Stimulus Jobs From Transit vs. Roads: A Tale of Two States

Smart Growth America, the Center for Neighborhood Technology, and the U.S. Public Interest Research Group today reported that transit stimulus spending created nearly twice as many jobs per dollar as highway stimulus  projects — a conclusion that Streetsblog Capitol Hill first previewed a few weeks ago.

But as the groups snag some big-media attention today, it’s worth looking at two state case studies from the report that we didn’t mention last month. The three groups compared transportation stimulus spending patterns from Texas and Illinois, reaching some telling conclusions:

  • Texas received six times as much stimulus funding for "surface transportation program" (STP) projects (a.k.a. roads, more often than not) as for transit, but even that small slice of transit money generated more employment, according to Congress’ math: 9,135 job-months, compared with 7,937 job-months for road aid.
  • Illinois used its road stimulus money almost entirely to fund maintenance and preservation, according to the three groups’ report. About 60 percent of the state’s transportation stimulus went to STP projects, with the remainder going to transit — and the result was still a job-creation win for transit, with 12,628 job-months reported, compared with 7,826 job-months for Illinois road aid.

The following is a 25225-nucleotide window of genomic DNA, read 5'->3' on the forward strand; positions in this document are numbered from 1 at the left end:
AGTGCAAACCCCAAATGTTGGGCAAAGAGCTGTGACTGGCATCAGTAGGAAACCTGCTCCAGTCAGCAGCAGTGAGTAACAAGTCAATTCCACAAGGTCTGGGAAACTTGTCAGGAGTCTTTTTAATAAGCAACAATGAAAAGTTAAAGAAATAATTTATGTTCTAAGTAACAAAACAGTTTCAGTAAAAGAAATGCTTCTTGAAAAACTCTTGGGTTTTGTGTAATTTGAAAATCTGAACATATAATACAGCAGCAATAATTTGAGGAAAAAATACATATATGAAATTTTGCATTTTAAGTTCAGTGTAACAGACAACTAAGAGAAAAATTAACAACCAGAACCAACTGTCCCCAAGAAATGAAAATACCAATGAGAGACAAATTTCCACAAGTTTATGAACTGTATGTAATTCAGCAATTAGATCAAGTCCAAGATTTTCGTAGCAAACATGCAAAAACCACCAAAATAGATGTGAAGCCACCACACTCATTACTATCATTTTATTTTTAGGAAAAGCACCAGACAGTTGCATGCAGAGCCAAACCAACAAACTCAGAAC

• Jonathan Dubman

    Perhaps transit infrastructure jobs spend proportionally less on materials (e.g. concrete). Perhaps there are other reasons.

    Could we have predicted this outcome? If not, why not?

    As a species, we are far better at creating complexity than managing it. At the national scale our planning basically consists of shots in the dark based on guesswork and less-than-zero-sum political wrangling. Why don’t we apply the same rigor to public policy that we apply to genetic engineering and semiconductor manufacturing? We are drowning in computing power. If we built a much more granular computational model for our economy, calibrated it over time and used that as a tool to inform “macroeconomic” policy, nobody would be surprised when we see results like this.

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